In biology, we often find large collections of relatively simple interacting elements that combine to create complicated structures with complex behavior. Neural networks and gene interaction networks are two such examples.
The communities studying these systems share a common problem: the available measurements are not able to resolve all the individual components or interactions (nor do we expect them to be able to do so soon, with the large numbers of components typically involved). We are left in a situation in which we are unable to fill in the middle-scale details. We know how a single neuron fires, and how a single gene transcription factor can alter the rate of the production of proteins. We also have a feeling for the broad behavior of information transfer in the brain, and the switching abilities of entire gene networks. But lacking is an understanding of exactly how the components fit into the whole.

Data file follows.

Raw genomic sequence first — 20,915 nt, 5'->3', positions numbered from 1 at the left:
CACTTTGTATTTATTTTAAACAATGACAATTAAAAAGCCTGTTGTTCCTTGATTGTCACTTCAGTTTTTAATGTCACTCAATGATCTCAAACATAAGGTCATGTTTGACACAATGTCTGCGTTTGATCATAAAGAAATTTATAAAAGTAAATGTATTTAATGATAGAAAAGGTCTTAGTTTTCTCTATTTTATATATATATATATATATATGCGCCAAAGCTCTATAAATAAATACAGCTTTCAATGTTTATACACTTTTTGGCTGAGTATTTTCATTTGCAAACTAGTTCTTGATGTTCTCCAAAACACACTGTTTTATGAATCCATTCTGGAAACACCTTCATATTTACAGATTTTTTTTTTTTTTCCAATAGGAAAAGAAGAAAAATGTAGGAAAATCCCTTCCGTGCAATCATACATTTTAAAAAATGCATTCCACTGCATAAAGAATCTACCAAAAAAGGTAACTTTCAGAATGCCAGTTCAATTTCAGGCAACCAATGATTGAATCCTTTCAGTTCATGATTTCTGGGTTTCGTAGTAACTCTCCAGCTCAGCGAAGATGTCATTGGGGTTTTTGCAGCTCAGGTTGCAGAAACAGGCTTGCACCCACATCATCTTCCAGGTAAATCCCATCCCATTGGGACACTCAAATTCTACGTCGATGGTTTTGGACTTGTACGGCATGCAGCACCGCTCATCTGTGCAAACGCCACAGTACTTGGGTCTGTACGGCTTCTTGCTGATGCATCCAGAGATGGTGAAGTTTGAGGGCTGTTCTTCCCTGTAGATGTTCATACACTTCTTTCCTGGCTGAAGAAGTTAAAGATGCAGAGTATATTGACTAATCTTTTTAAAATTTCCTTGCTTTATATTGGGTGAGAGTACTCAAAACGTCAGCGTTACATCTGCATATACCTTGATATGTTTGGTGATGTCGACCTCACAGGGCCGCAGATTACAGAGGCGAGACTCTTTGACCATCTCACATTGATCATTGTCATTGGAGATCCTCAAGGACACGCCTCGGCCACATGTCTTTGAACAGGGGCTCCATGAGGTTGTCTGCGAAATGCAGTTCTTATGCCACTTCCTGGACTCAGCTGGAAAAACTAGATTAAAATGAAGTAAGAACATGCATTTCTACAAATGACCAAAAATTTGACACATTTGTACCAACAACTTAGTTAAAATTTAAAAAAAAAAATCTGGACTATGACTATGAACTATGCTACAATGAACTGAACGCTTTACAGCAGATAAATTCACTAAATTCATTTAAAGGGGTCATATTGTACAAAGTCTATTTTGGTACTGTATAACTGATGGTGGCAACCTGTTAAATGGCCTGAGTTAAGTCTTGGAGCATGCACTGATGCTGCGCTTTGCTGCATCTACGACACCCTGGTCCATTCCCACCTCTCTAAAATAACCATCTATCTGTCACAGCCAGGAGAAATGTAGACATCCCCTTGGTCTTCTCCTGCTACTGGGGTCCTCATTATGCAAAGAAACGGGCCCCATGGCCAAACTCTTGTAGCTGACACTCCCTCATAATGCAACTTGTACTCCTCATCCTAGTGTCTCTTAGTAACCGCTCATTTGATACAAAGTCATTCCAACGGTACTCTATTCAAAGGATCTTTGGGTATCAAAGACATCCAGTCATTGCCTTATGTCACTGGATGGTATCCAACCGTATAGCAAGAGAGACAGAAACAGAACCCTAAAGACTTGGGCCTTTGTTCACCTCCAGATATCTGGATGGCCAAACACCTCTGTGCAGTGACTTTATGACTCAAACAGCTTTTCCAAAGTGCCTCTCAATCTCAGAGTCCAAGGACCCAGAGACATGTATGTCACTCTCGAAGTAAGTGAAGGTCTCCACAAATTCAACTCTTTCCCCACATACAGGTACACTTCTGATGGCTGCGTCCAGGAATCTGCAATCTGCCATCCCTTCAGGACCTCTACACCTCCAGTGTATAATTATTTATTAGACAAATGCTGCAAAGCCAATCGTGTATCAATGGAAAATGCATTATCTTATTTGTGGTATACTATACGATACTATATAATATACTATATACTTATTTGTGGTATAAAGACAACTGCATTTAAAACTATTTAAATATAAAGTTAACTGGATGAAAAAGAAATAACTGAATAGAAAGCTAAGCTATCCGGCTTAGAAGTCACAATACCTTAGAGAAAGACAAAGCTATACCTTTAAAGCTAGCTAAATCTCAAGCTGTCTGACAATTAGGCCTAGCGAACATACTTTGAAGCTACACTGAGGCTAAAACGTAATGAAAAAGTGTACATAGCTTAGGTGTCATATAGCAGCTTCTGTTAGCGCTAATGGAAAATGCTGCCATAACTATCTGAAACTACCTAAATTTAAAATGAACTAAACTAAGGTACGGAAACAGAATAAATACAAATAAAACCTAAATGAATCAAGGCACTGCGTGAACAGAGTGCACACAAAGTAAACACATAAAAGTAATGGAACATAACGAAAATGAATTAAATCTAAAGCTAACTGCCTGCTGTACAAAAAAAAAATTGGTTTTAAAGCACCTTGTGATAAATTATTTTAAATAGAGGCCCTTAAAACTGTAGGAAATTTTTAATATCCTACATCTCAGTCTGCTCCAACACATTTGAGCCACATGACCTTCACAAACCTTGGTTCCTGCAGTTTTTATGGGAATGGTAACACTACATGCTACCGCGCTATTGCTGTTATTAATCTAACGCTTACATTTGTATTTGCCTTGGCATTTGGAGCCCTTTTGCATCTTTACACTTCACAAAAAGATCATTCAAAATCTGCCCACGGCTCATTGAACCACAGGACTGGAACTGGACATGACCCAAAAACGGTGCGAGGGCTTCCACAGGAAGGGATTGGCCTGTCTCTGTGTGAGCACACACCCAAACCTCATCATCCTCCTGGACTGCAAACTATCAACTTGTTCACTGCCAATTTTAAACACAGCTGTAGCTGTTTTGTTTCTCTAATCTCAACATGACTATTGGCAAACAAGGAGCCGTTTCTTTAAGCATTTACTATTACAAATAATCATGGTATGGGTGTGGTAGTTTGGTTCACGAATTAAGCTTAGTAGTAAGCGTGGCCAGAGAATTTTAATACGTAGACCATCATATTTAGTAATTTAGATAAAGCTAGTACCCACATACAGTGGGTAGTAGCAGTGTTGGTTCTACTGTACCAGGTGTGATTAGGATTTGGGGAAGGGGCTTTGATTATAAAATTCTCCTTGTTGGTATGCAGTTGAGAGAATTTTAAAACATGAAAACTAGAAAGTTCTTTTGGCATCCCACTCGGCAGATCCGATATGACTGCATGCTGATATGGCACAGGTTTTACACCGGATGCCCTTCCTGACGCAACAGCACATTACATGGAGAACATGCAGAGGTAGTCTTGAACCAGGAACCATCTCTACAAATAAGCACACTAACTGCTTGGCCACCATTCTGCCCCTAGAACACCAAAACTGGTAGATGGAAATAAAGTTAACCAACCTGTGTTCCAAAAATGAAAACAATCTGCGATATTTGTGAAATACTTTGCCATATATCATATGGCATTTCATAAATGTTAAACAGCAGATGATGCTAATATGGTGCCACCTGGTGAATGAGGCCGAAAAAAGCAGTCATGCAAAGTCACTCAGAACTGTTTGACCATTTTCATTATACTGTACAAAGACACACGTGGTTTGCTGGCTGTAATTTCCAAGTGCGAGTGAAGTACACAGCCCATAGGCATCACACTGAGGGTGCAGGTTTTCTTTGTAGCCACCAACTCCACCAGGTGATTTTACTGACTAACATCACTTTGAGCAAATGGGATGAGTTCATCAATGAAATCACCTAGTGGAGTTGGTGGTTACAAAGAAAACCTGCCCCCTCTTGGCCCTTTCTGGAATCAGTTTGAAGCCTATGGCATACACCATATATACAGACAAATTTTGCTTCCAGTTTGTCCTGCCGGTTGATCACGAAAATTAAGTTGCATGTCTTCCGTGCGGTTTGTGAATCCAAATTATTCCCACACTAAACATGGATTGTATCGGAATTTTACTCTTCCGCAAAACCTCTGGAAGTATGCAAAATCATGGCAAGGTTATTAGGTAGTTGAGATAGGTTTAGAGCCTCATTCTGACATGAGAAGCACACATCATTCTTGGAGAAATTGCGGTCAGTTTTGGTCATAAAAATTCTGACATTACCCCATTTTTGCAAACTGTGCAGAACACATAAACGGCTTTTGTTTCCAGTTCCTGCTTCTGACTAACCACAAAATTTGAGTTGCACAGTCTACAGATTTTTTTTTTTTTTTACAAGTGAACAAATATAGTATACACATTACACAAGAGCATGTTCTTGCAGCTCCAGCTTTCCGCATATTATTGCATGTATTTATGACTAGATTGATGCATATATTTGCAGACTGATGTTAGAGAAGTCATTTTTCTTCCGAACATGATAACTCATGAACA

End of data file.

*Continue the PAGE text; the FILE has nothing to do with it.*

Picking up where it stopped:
The problem, then, is taking incomplete information about the behavior of a network and inferring something about how it works. The goal is to be able to at least match the output of a network with a model, and at most to have a full understanding of the individual players and interactions among them that produce the behavior in the actual system.
For my graduate A exam, Veit Elser suggested that I look into methods that the neuroscience community uses to deal with the fact that studies of biological neural networks are limited by the amount of simultaneous data they can record. The question got me thinking about parameter search algorithms, prior beliefs in Bayesian statistics, and effective network models. You can read my response here [pdf].